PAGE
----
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The natural history of eczema from birth to adult life: a cohort study

Burr, Michael Leslie, Dunstan, Frank David, Hand, Sadiyah, Ingram, John Robert and Jones, K. 2013. The natural history of eczema from birth to adult life: a cohort study. British Journal of Dermatology 168 (6) , pp. 1339-1342. 10.1111/bjd.12216

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Abstract

Background Eczema is common in infancy; however, there is little evidence about its natural history to adulthood. Objectives To study the natural history of eczema from birth to young adult life with particular reference to its relation to atopy. Methods A birth cohort of children with atopic family histories was followed for 23 years. Clinical examinations were conducted until the age of 7 years, skin-prick tests and serum total IgE were recorded in infancy and at ages 7 and 23 years, and questionnaires about eczema symptoms were completed at 15 and 23 years. Results Information was obtained on 497 subjects at birth, 482 at 1 year, 440 at 7 years, 363 at 15 years and 304 at 23 years. Eczema usually remitted from age 1 to 7 years but became more persistent from the age of 15 years, especially in those who were atopic. The prevalence of eczema rose in women from age 15 to 23 years but declined in men. Adults with eczema had higher IgE than those without at 3 months (geometric mean 3·0 vs. 1·7 kU L-1; P = 0·01), 7 years (107·9 vs. 45·2 kU L-1; P = 0·01) and 23 years (123·4 vs. 42·3 kU L-1; P = 0·01), and were more likely to have had positive skin-prick tests at 1 year of age. Current eczema was associated with raised IgE in infancy and adulthood but not in childhood. Conclusions Predisposed infants and children with eczema usually grow out of the disease, but in adolescence it is more likely to persist. Adult eczema is related to atopy from the age of 3 months. What's already known about this topic? Eczema is associated with atopy, asthma and rhinoconjunctivitis. Eczema in infancy usually remits but is more likely to persist if the child is atopic. After puberty eczema often persists to adult life. What does this study add? Adult eczema is associated with atopy from the age of 3 months. Atopy increases the likelihood of persistence after adolescence.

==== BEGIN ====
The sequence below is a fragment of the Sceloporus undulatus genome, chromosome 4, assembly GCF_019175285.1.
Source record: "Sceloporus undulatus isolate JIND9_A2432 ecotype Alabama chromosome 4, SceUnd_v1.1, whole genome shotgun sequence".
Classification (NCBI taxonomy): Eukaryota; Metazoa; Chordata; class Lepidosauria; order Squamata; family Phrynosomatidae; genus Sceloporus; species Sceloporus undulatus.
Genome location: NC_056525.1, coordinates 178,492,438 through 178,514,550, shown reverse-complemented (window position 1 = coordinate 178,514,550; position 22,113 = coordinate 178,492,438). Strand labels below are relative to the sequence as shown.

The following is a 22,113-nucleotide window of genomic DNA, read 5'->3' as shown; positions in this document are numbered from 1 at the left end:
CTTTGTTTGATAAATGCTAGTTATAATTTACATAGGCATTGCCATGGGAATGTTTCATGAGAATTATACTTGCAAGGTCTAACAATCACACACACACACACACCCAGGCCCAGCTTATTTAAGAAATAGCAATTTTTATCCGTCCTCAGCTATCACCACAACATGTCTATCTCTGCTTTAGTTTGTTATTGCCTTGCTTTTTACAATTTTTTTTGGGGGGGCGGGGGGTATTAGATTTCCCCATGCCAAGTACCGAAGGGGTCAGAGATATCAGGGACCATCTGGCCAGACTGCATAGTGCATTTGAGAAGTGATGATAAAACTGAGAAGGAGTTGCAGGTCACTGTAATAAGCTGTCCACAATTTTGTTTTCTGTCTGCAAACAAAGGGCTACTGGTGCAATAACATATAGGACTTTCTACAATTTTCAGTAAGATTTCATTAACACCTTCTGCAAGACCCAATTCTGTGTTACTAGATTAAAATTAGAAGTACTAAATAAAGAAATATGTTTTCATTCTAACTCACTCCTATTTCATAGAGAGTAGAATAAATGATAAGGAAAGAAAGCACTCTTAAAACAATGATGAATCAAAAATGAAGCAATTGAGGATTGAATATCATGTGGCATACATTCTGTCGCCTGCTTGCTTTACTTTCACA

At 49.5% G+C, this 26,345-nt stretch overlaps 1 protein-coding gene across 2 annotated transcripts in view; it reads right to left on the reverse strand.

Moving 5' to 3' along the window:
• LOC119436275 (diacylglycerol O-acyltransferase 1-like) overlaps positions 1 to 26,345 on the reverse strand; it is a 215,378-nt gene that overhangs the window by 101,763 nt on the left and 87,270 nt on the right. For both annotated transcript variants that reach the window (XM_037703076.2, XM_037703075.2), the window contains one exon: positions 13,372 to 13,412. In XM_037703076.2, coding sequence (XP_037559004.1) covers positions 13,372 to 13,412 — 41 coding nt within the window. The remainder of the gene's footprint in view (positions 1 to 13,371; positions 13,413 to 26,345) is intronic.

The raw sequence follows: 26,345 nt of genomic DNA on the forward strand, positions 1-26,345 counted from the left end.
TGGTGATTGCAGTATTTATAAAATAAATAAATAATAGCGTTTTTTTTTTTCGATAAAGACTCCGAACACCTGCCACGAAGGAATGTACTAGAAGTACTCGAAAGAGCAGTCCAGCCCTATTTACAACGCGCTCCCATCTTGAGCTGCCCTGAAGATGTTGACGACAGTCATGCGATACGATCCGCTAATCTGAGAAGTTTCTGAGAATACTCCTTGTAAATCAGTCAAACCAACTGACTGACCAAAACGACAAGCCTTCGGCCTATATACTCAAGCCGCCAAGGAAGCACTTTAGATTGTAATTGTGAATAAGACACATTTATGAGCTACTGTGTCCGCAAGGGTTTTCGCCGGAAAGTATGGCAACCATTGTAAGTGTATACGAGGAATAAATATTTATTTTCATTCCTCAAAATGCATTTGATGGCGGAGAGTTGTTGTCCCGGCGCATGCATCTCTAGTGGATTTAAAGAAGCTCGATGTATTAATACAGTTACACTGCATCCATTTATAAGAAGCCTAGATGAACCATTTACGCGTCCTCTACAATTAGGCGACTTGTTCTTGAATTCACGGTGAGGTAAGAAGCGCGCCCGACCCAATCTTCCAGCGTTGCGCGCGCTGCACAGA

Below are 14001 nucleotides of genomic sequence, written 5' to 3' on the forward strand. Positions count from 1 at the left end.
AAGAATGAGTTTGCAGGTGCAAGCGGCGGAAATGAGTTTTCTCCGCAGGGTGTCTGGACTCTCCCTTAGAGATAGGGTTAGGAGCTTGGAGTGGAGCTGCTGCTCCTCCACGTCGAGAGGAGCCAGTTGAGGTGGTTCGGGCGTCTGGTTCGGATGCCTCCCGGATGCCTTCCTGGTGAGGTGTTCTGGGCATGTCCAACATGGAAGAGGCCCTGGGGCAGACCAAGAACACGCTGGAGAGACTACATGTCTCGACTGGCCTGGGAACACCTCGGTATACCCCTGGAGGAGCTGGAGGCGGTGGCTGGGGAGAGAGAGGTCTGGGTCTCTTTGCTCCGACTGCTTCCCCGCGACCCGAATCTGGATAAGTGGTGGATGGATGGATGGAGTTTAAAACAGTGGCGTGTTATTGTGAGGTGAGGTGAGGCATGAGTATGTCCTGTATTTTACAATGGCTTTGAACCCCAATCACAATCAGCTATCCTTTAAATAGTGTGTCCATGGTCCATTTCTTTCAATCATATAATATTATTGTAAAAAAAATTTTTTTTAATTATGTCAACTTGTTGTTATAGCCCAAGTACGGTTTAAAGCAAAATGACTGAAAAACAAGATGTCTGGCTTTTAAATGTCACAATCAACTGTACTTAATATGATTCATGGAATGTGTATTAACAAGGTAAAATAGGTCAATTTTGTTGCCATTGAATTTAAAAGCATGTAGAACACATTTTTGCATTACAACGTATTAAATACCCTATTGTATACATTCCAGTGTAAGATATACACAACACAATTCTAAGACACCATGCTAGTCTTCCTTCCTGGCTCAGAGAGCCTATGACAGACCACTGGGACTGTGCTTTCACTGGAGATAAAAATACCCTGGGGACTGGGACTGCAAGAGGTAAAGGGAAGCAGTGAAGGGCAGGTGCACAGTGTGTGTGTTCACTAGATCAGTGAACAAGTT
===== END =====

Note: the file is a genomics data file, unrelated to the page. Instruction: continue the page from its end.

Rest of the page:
Item Type: Article
Status: Published
Schools: Medicine
Subjects: R Medicine > R Medicine (General)
R Medicine > RZ Other systems of medicine
Uncontrolled Keywords: Adolescent; Age Factors; Child; Child, Preschool; Cohort Studies; Eczema; Female; Follow-Up Studies; Humans; Immunoglobulin E; Infant; Male; Prevalence; Questionnaires; Severity of Illness Index; Sex Factors; Skin Tests; Young Adult
Publisher: Wiley-Blackwell
ISSN: 0007-0963
Last Modified: 23 Dec 2017 20:56
URI: http://orca.cf.ac.uk/id/eprint/76567

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